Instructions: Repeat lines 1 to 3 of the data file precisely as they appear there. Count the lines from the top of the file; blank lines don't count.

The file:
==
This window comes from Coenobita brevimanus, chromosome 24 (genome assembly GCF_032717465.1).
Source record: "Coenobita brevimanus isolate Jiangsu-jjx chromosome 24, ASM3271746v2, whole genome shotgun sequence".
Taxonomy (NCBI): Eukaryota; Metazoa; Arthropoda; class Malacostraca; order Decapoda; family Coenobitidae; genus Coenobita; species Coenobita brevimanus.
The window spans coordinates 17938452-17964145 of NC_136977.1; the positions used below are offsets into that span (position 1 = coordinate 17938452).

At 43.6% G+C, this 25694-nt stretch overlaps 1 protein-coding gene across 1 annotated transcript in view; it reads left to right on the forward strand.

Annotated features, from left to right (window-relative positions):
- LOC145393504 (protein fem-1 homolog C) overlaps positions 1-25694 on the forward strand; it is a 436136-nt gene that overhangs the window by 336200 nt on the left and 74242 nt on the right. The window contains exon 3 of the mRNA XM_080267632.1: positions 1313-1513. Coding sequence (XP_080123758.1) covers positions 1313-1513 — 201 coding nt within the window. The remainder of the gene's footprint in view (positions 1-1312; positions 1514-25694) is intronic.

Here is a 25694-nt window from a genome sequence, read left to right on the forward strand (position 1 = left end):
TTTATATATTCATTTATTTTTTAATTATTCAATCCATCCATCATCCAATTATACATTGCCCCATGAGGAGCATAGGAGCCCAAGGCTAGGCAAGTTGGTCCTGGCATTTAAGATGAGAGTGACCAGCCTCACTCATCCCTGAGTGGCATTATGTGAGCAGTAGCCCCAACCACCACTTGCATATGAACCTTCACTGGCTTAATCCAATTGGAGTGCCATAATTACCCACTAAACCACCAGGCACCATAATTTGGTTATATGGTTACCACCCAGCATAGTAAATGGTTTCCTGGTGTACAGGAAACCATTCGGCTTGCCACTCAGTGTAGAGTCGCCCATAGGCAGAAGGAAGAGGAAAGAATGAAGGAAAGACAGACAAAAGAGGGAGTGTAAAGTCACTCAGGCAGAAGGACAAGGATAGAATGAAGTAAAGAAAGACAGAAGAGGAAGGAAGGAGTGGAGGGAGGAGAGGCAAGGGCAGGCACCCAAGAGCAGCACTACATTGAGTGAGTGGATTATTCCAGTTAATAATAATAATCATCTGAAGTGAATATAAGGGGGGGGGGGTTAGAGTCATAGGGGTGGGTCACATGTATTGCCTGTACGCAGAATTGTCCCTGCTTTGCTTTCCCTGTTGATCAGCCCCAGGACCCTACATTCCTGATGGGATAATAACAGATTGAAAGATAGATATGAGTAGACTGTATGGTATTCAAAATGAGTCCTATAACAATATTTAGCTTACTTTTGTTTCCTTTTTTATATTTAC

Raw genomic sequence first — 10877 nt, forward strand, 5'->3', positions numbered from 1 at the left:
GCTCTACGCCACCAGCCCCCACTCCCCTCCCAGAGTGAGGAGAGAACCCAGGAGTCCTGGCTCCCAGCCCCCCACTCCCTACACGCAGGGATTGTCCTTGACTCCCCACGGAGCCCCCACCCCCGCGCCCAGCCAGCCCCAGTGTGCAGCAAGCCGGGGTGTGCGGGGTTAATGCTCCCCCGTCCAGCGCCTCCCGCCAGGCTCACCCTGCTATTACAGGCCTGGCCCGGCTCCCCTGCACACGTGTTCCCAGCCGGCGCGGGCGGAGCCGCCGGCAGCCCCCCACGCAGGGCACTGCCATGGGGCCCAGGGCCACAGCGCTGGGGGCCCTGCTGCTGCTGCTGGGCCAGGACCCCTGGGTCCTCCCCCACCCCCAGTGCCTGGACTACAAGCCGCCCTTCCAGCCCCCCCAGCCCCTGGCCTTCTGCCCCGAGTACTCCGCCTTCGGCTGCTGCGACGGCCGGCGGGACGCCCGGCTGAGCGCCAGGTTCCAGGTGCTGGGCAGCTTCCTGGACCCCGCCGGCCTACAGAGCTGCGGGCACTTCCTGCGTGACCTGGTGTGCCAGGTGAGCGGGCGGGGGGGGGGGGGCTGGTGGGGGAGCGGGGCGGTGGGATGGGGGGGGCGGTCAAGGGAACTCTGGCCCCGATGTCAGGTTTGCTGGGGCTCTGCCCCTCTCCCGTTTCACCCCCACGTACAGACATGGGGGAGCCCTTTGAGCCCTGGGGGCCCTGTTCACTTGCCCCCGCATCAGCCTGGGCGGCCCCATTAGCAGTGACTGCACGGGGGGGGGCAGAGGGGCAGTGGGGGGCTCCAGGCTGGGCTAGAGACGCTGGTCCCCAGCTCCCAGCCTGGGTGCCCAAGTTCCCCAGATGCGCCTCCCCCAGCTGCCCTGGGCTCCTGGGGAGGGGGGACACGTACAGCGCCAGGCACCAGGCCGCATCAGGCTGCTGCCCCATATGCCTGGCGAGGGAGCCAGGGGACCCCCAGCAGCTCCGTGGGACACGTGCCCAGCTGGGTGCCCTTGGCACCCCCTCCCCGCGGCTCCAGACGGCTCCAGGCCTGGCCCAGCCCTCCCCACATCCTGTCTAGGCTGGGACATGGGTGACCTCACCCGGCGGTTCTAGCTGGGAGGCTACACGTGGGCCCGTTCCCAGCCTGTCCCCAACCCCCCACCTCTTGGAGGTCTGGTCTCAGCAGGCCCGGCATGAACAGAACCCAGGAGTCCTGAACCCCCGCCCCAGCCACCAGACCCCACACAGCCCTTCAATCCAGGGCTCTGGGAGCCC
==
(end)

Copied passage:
This window comes from Coenobita brevimanus, chromosome 24 (genome assembly GCF_032717465.1).
Source record: "Coenobita brevimanus isolate Jiangsu-jjx chromosome 24, ASM3271746v2, whole genome shotgun sequence".
Taxonomy (NCBI): Eukaryota; Metazoa; Arthropoda; class Malacostraca; order Decapoda; family Coenobitidae; genus Coenobita; species Coenobita brevimanus.